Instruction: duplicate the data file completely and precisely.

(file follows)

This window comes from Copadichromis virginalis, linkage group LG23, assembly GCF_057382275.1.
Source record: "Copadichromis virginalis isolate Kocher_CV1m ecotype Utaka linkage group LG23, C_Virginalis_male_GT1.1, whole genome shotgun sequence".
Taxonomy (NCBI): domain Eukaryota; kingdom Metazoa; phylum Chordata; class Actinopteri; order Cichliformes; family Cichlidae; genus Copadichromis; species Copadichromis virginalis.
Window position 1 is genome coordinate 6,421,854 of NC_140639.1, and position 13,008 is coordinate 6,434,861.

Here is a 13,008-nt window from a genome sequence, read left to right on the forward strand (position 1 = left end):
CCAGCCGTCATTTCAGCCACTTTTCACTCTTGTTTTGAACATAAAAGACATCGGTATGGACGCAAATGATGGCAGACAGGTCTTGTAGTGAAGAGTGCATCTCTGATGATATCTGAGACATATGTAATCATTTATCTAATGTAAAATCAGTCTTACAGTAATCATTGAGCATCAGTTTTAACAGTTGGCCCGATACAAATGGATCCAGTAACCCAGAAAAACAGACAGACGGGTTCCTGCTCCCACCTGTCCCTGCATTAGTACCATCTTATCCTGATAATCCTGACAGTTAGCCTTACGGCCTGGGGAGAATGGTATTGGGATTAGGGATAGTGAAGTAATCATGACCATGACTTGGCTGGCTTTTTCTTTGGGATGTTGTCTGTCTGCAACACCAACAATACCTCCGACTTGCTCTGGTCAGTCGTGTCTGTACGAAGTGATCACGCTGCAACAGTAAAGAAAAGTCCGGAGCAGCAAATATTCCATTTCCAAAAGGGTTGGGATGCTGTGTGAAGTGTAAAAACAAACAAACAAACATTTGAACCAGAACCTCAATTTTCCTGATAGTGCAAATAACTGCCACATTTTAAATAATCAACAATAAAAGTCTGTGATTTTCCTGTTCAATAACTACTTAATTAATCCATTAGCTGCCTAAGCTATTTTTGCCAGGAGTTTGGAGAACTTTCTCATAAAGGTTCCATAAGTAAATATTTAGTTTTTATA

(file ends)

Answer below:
This window comes from Copadichromis virginalis, linkage group LG23, assembly GCF_057382275.1.
Source record: "Copadichromis virginalis isolate Kocher_CV1m ecotype Utaka linkage group LG23, C_Virginalis_male_GT1.1, whole genome shotgun sequence".
Taxonomy (NCBI): domain Eukaryota; kingdom Metazoa; phylum Chordata; class Actinopteri; order Cichliformes; family Cichlidae; genus Copadichromis; species Copadichromis virginalis.
Window position 1 is genome coordinate 6,421,854 of NC_140639.1, and position 13,008 is coordinate 6,434,861.

Here is a 13,008-nt window from a genome sequence, read left to right on the forward strand (position 1 = left end):
CCAGCCGTCATTTCAGCCACTTTTCACTCTTGTTTTGAACATAAAAGACATCGGTATGGACGCAAATGATGGCAGACAGGTCTTGTAGTGAAGAGTGCATCTCTGATGATATCTGAGACATATGTAATCATTTATCTAATGTAAAATCAGTCTTACAGTAATCATTGAGCATCAGTTTTAACAGTTGGCCCGATACAAATGGATCCAGTAACCCAGAAAAACAGACAGACGGGTTCCTGCTCCCACCTGTCCCTGCATTAGTACCATCTTATCCTGATAATCCTGACAGTTAGCCTTACGGCCTGGGGAGAATGGTATTGGGATTAGGGATAGTGAAGTAATCATGACCATGACTTGGCTGGCTTTTTCTTTGGGATGTTGTCTGTCTGCAACACCAACAATACCTCCGACTTGCTCTGGTCAGTCGTGTCTGTACGAAGTGATCACGCTGCAACAGTAAAGAAAAGTCCGGAGCAGCAAATATTCCATTTCCAAAAGGGTTGGGATGCTGTGTGAAGTGTAAAAACAAACAAACAAACATTTGAACCAGAACCTCAATTTTCCTGATAGTGCAAATAACTGCCACATTTTAAATAATCAACAATAAAAGTCTGTGATTTTCCTGTTCAATAACTACTTAATTAATCCATTAGCTGCCTAAGCTATTTTTGCCAGGAGTTTGGAGAACTTTCTCATAAAGGTTCCATAAGTAAATATTTAGTTTTTATA